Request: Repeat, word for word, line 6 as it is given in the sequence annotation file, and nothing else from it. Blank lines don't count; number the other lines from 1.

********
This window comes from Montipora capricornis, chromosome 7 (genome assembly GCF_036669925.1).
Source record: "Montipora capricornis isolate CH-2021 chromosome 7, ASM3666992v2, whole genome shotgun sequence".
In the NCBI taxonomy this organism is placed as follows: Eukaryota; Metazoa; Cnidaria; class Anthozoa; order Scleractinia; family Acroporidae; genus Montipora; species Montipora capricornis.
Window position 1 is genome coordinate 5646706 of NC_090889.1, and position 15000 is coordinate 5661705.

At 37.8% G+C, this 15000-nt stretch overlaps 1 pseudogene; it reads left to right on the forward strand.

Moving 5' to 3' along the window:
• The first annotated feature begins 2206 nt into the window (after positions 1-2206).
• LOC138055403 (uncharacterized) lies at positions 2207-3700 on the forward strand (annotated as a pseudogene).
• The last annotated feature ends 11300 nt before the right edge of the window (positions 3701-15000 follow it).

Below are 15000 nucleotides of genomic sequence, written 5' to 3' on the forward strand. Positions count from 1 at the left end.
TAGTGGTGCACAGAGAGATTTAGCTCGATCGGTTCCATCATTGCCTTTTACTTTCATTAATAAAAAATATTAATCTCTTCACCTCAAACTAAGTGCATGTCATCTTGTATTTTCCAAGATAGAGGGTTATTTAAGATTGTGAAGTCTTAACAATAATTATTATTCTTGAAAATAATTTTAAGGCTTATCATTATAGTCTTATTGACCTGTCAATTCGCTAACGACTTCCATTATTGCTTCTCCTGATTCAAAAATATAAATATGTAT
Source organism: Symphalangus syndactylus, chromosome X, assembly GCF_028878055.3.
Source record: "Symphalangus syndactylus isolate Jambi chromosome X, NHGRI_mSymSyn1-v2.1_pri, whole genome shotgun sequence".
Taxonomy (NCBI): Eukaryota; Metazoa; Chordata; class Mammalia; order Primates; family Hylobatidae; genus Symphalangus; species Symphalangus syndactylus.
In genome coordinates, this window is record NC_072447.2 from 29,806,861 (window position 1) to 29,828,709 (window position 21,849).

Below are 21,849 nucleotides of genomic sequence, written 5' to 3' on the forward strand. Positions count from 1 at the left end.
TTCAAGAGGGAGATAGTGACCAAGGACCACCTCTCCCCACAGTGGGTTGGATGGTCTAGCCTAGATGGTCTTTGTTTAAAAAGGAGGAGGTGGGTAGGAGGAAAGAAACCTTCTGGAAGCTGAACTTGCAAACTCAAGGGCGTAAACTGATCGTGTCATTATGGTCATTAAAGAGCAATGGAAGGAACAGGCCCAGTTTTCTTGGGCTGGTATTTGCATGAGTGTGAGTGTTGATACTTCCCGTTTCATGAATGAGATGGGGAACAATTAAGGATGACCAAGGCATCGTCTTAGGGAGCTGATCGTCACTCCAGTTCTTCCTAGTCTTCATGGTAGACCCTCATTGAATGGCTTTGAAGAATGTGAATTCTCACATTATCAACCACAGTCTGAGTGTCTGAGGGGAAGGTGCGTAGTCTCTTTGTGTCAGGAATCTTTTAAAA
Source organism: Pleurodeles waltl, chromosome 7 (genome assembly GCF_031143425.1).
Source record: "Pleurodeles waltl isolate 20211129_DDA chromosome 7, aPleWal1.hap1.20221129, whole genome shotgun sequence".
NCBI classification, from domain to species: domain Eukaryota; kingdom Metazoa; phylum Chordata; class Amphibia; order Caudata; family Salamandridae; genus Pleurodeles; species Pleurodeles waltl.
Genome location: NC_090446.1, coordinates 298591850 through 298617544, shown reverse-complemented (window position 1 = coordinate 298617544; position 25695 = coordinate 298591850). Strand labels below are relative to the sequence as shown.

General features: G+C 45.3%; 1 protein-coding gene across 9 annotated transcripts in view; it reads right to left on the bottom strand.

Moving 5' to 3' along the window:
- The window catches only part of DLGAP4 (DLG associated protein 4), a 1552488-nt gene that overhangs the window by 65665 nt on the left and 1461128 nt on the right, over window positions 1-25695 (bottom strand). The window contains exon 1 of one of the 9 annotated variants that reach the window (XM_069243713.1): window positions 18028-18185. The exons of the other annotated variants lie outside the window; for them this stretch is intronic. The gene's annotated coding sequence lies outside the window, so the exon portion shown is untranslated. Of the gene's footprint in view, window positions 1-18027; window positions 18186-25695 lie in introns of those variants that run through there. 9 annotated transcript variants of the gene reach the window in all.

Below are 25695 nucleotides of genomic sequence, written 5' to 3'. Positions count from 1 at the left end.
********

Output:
Moving 5' to 3' along the window: